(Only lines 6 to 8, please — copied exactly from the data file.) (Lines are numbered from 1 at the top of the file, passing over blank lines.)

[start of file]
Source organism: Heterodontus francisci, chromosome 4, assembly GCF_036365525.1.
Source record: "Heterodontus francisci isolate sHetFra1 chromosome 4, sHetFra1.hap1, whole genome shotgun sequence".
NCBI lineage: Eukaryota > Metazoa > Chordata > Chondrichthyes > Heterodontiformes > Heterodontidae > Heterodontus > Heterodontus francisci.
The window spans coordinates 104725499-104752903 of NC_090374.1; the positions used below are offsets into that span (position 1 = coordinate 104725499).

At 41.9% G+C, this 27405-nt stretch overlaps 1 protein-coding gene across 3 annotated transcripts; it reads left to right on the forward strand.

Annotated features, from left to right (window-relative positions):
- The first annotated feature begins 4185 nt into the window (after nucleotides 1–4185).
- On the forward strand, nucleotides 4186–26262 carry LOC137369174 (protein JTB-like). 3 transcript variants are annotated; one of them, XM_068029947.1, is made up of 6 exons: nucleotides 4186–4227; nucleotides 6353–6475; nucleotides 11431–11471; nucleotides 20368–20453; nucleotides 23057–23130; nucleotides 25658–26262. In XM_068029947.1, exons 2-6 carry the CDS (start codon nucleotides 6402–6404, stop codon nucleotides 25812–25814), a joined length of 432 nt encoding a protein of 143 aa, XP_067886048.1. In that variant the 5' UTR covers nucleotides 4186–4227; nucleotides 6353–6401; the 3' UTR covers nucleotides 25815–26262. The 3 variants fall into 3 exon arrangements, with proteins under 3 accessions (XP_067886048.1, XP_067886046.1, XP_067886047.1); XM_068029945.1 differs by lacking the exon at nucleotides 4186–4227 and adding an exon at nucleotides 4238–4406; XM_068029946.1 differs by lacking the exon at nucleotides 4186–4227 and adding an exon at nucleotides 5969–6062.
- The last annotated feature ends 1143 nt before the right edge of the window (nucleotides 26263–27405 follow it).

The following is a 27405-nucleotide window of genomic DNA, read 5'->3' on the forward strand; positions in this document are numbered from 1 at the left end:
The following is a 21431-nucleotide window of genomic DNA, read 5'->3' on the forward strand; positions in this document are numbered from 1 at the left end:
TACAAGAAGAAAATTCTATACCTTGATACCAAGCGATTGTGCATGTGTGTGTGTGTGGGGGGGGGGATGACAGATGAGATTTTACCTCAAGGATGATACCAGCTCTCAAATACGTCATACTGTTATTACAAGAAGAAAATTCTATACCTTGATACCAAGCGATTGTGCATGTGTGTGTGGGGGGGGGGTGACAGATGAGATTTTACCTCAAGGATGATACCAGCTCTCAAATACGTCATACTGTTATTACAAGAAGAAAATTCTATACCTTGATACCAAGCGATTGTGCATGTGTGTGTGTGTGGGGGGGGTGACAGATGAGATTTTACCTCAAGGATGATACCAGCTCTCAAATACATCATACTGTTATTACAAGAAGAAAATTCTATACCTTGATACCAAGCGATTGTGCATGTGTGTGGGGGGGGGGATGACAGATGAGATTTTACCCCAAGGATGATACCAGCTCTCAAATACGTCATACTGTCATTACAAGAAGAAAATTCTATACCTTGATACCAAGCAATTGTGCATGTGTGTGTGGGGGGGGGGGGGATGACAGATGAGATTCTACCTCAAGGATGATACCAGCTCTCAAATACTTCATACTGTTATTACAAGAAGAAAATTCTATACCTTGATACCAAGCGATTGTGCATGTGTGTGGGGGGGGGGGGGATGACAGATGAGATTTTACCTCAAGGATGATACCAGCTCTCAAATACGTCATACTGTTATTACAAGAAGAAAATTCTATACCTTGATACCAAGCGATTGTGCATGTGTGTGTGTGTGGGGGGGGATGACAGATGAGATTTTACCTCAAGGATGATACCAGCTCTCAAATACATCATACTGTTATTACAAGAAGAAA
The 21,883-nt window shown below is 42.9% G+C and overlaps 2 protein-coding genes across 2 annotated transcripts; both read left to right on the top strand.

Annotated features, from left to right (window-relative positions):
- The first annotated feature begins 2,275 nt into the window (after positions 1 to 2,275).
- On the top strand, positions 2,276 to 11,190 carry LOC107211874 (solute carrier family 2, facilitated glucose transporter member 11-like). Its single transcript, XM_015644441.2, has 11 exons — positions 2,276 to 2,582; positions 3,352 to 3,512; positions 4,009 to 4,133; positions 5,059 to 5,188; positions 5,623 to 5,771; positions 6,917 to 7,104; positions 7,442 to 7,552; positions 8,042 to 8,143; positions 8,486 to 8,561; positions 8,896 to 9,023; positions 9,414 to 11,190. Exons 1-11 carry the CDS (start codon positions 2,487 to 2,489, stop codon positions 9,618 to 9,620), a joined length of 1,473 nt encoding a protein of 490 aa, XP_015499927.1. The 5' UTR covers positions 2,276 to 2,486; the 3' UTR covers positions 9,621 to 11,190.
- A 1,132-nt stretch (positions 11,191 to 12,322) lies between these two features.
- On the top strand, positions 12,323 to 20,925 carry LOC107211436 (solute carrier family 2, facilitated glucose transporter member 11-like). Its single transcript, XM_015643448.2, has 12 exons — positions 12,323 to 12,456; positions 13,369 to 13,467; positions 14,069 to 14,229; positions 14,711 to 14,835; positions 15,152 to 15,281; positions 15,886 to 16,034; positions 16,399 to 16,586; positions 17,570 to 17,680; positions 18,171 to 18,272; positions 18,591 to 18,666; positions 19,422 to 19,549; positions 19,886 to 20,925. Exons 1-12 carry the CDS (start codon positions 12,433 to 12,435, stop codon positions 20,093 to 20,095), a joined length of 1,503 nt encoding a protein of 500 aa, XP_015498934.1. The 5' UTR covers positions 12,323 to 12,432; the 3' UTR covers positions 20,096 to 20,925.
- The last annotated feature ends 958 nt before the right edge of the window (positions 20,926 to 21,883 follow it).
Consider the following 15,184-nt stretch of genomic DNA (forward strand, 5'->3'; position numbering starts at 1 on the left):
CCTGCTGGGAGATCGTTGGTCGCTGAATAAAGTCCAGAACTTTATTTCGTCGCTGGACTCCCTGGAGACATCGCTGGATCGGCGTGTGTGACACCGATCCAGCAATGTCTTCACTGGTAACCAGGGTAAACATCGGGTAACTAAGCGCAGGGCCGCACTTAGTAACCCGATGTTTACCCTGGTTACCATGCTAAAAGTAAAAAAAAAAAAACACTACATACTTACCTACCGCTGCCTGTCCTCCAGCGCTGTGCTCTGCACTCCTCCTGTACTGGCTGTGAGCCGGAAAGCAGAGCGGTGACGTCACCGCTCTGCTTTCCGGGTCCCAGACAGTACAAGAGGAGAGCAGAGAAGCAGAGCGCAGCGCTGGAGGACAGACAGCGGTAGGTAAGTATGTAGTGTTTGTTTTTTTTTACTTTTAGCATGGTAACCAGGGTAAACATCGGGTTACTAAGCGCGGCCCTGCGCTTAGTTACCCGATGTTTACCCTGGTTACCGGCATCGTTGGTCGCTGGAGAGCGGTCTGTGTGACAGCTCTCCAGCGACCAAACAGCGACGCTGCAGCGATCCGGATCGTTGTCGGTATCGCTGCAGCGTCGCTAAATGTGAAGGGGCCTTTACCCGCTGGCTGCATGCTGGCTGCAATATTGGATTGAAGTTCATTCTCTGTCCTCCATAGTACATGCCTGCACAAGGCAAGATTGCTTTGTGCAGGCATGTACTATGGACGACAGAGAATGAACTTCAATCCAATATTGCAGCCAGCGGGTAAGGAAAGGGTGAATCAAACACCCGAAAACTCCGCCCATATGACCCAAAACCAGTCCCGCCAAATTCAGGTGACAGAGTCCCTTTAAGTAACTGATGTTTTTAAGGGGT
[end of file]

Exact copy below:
Annotated features, from left to right (window-relative positions):
- The first annotated feature begins 4185 nt into the window (after nucleotides 1–4185).
- On the forward strand, nucleotides 4186–26262 carry LOC137369174 (protein JTB-like). 3 transcript variants are annotated; one of them, XM_068029947.1, is made up of 6 exons: nucleotides 4186–4227; nucleotides 6353–6475; nucleotides 11431–11471; nucleotides 20368–20453; nucleotides 23057–23130; nucleotides 25658–26262. In XM_068029947.1, exons 2-6 carry the CDS (start codon nucleotides 6402–6404, stop codon nucleotides 25812–25814), a joined length of 432 nt encoding a protein of 143 aa, XP_067886048.1. In that variant the 5' UTR covers nucleotides 4186–4227; nucleotides 6353–6401; the 3' UTR covers nucleotides 25815–26262. The 3 variants fall into 3 exon arrangements, with proteins under 3 accessions (XP_067886048.1, XP_067886046.1, XP_067886047.1); XM_068029945.1 differs by lacking the exon at nucleotides 4186–4227 and adding an exon at nucleotides 4238–4406; XM_068029946.1 differs by lacking the exon at nucleotides 4186–4227 and adding an exon at nucleotides 5969–6062.